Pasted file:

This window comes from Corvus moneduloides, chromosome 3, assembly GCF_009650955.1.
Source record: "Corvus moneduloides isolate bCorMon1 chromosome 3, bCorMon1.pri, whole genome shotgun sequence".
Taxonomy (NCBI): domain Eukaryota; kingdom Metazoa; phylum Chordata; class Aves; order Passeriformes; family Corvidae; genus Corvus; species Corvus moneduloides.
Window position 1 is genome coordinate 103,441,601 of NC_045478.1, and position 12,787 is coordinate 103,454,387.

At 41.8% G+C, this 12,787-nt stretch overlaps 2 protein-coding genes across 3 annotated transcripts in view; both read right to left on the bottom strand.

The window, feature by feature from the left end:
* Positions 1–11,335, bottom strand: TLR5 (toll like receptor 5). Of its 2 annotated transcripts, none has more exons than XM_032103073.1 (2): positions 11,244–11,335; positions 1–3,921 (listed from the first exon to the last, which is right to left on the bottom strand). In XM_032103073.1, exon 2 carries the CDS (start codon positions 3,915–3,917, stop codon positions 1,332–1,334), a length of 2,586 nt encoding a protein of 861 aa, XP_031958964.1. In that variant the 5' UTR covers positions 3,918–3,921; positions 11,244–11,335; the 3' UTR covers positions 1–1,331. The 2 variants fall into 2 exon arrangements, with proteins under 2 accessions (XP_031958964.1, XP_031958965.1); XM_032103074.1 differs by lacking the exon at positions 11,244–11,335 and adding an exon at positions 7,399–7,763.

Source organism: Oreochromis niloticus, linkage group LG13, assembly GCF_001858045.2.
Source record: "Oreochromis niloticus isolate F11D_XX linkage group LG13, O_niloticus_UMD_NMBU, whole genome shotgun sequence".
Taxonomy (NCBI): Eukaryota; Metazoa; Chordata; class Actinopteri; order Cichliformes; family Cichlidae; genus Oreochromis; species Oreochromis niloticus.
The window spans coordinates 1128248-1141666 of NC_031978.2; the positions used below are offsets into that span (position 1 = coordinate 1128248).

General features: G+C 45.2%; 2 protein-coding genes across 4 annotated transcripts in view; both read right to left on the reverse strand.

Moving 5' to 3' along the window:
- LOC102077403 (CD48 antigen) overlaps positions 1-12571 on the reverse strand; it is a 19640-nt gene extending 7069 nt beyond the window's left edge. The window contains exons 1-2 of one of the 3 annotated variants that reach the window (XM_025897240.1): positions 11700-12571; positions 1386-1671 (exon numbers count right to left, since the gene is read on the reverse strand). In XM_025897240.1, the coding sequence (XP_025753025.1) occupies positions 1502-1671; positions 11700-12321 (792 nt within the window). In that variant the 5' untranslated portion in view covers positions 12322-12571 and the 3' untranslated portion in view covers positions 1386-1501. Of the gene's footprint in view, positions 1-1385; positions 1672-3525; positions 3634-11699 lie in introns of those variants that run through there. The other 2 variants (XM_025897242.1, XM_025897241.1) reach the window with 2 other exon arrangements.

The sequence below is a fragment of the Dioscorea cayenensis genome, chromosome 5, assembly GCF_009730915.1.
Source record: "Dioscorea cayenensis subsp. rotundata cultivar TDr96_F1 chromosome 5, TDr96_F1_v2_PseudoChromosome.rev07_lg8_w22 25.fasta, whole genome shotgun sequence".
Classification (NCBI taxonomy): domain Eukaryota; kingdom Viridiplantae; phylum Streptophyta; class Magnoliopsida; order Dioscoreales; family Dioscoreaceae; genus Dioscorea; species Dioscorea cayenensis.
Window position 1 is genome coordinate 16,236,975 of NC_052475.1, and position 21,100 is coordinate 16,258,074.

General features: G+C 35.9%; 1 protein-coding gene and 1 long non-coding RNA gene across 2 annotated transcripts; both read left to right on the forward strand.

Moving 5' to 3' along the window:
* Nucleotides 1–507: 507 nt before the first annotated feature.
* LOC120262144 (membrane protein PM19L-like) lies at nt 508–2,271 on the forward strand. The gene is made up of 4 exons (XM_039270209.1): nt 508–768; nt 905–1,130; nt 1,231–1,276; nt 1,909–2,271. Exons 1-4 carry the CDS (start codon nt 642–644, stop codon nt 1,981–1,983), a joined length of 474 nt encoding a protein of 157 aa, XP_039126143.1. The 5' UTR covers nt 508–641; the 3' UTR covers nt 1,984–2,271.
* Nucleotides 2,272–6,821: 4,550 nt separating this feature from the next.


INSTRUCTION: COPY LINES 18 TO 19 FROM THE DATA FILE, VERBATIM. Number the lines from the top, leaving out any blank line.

Window position 1 is genome coordinate 16,236,975 of NC_052475.1, and position 21,100 is coordinate 16,258,074.

General features: G+C 35.9%; 1 protein-coding gene and 1 long non-coding RNA gene across 2 annotated transcripts; both read left to right on the forward strand.